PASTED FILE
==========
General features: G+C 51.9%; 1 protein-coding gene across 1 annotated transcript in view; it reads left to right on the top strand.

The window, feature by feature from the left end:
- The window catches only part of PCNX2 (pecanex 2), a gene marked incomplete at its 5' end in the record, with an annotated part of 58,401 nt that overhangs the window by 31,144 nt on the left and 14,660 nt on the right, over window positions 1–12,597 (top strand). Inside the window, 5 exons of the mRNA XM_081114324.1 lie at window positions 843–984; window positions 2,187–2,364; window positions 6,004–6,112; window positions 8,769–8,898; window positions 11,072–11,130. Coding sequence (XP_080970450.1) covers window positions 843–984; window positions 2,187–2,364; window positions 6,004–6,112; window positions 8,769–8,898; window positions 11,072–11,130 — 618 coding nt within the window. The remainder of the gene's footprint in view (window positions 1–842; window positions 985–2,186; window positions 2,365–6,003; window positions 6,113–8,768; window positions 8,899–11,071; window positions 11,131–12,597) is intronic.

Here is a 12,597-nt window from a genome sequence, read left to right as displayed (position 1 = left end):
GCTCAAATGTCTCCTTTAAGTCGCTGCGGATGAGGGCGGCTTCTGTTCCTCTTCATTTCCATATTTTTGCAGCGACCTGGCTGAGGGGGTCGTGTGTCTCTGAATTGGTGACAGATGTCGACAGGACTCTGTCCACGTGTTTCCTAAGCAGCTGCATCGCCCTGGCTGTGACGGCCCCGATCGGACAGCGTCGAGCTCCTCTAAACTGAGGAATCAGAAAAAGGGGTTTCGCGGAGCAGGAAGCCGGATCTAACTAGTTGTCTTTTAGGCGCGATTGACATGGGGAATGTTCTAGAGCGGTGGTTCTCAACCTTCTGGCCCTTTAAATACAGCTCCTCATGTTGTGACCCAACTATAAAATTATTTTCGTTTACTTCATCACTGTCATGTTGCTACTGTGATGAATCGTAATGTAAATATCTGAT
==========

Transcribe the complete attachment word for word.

General features: G+C 51.9%; 1 protein-coding gene across 1 annotated transcript in view; it reads left to right on the top strand.

The window, feature by feature from the left end:
- The window catches only part of PCNX2 (pecanex 2), a gene marked incomplete at its 5' end in the record, with an annotated part of 58,401 nt that overhangs the window by 31,144 nt on the left and 14,660 nt on the right, over window positions 1–12,597 (top strand). Inside the window, 5 exons of the mRNA XM_081114324.1 lie at window positions 843–984; window positions 2,187–2,364; window positions 6,004–6,112; window positions 8,769–8,898; window positions 11,072–11,130. Coding sequence (XP_080970450.1) covers window positions 843–984; window positions 2,187–2,364; window positions 6,004–6,112; window positions 8,769–8,898; window positions 11,072–11,130 — 618 coding nt within the window. The remainder of the gene's footprint in view (window positions 1–842; window positions 985–2,186; window positions 2,365–6,003; window positions 6,113–8,768; window positions 8,899–11,071; window positions 11,131–12,597) is intronic.

Here is a 12,597-nt window from a genome sequence, read left to right as displayed (position 1 = left end):
GCTCAAATGTCTCCTTTAAGTCGCTGCGGATGAGGGCGGCTTCTGTTCCTCTTCATTTCCATATTTTTGCAGCGACCTGGCTGAGGGGGTCGTGTGTCTCTGAATTGGTGACAGATGTCGACAGGACTCTGTCCACGTGTTTCCTAAGCAGCTGCATCGCCCTGGCTGTGACGGCCCCGATCGGACAGCGTCGAGCTCCTCTAAACTGAGGAATCAGAAAAAGGGGTTTCGCGGAGCAGGAAGCCGGATCTAACTAGTTGTCTTTTAGGCGCGATTGACATGGGGAATGTTCTAGAGCGGTGGTTCTCAACCTTCTGGCCCTTTAAATACAGCTCCTCATGTTGTGACCCAACTATAAAATTATTTTCGTTTACTTCATCACTGTCATGTTGCTACTGTGATGAATCGTAATGTAAATATCTGAT